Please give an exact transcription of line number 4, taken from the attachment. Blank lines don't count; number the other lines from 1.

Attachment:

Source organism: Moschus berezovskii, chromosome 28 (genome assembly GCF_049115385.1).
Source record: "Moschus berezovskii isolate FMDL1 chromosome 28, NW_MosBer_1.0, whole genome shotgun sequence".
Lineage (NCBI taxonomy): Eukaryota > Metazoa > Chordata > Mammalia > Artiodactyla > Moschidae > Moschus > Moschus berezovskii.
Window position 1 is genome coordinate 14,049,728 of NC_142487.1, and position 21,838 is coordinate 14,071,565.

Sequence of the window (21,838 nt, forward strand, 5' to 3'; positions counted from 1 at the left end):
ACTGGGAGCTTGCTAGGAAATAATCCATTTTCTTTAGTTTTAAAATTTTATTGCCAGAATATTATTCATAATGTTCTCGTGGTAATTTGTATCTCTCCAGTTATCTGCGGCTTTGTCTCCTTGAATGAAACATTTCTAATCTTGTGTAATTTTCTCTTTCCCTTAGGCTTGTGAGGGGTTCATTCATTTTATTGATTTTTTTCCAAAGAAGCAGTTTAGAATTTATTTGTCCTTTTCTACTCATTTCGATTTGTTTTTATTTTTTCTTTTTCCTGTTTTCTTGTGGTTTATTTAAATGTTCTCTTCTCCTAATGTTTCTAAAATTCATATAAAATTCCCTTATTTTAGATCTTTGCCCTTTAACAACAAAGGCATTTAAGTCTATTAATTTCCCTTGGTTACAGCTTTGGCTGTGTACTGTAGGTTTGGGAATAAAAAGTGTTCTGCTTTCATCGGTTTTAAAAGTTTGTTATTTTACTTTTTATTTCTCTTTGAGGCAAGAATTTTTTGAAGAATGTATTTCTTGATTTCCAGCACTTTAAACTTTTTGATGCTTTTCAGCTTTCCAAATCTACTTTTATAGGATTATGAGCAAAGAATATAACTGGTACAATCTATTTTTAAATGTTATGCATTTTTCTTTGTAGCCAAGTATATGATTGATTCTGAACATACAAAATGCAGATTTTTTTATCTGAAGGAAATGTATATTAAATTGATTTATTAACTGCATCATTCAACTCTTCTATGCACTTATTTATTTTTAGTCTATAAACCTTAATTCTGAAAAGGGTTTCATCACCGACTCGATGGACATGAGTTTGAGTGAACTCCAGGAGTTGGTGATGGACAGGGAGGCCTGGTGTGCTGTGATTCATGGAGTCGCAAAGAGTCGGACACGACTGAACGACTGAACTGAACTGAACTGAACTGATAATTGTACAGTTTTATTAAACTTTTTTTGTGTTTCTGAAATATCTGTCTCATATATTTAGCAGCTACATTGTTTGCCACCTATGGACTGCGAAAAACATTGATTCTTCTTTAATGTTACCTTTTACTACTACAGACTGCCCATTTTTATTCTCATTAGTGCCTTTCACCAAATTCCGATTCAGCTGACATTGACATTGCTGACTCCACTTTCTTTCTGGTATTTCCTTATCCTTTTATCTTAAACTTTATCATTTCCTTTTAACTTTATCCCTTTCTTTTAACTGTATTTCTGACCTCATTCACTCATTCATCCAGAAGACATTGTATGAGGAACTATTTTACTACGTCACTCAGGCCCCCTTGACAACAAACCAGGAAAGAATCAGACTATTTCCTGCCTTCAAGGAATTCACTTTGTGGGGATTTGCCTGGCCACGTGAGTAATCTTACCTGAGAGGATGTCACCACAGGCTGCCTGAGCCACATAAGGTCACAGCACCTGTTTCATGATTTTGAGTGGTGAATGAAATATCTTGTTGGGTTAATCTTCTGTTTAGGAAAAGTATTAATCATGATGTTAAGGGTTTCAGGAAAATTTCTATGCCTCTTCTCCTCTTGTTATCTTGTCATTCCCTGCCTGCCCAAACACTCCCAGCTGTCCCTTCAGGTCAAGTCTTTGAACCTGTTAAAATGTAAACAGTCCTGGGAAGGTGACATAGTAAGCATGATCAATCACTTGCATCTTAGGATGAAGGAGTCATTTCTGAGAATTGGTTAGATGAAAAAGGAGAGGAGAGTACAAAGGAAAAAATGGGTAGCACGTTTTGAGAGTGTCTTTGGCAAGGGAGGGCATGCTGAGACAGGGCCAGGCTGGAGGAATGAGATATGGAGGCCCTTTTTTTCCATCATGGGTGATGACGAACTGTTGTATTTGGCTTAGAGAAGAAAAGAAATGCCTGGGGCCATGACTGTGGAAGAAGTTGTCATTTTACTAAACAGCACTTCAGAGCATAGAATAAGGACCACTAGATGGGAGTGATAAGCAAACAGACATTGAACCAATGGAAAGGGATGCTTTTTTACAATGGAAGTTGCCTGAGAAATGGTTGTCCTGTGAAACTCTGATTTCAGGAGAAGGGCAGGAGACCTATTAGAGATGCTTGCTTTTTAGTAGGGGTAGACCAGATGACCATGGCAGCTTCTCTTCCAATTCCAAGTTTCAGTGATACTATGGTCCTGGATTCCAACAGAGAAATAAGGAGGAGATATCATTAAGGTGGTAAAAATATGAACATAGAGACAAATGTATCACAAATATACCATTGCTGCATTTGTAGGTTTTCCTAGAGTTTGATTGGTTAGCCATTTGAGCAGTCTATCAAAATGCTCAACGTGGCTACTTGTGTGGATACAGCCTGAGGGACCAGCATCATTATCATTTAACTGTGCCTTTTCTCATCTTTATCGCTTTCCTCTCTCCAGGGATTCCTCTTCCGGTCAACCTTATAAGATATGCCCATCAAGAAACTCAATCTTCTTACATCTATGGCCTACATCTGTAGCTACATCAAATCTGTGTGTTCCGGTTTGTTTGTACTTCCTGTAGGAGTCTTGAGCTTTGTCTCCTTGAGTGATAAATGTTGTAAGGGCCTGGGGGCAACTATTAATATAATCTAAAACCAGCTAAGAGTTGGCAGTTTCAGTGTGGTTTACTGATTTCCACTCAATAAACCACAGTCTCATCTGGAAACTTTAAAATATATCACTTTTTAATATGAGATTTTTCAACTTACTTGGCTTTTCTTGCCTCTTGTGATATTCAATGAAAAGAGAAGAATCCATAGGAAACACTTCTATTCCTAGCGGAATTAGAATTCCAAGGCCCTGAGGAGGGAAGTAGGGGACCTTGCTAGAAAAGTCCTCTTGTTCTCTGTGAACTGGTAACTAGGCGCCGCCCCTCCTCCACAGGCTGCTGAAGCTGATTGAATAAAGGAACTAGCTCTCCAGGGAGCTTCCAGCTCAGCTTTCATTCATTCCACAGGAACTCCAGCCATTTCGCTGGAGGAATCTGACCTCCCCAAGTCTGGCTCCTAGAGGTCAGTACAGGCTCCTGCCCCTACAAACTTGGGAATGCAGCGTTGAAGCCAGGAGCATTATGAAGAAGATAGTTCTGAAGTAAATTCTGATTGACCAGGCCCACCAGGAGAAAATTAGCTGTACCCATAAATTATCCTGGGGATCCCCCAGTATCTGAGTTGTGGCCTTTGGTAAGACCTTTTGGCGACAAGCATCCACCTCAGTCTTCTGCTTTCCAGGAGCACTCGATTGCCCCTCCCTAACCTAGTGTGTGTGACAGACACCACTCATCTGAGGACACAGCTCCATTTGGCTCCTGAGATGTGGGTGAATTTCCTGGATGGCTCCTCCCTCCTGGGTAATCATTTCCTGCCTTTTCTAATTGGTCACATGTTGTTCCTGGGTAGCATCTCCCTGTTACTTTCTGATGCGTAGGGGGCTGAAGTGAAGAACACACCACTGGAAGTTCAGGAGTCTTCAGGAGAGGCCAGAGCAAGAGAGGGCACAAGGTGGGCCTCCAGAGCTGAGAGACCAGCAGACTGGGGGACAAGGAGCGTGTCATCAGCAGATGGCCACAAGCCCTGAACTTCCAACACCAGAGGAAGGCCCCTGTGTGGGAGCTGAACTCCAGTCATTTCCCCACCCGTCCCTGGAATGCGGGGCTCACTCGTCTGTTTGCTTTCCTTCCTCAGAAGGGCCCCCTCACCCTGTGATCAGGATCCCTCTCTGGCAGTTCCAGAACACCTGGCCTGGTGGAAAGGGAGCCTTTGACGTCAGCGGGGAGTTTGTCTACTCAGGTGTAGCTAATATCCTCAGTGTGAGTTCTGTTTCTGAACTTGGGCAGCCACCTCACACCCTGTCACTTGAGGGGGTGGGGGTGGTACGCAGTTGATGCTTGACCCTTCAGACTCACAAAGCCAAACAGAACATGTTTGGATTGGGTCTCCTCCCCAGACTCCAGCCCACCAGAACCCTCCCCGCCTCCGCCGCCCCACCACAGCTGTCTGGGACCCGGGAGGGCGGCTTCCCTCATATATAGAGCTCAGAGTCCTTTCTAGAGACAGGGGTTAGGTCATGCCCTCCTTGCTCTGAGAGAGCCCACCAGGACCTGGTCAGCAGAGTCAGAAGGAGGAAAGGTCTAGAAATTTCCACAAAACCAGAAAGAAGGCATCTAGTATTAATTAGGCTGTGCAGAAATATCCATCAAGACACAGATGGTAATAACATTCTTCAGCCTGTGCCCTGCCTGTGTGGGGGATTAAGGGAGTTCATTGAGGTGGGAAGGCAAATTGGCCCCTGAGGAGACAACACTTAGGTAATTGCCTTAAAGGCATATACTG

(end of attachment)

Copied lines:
Window position 1 is genome coordinate 14,049,728 of NC_142487.1, and position 21,838 is coordinate 14,071,565.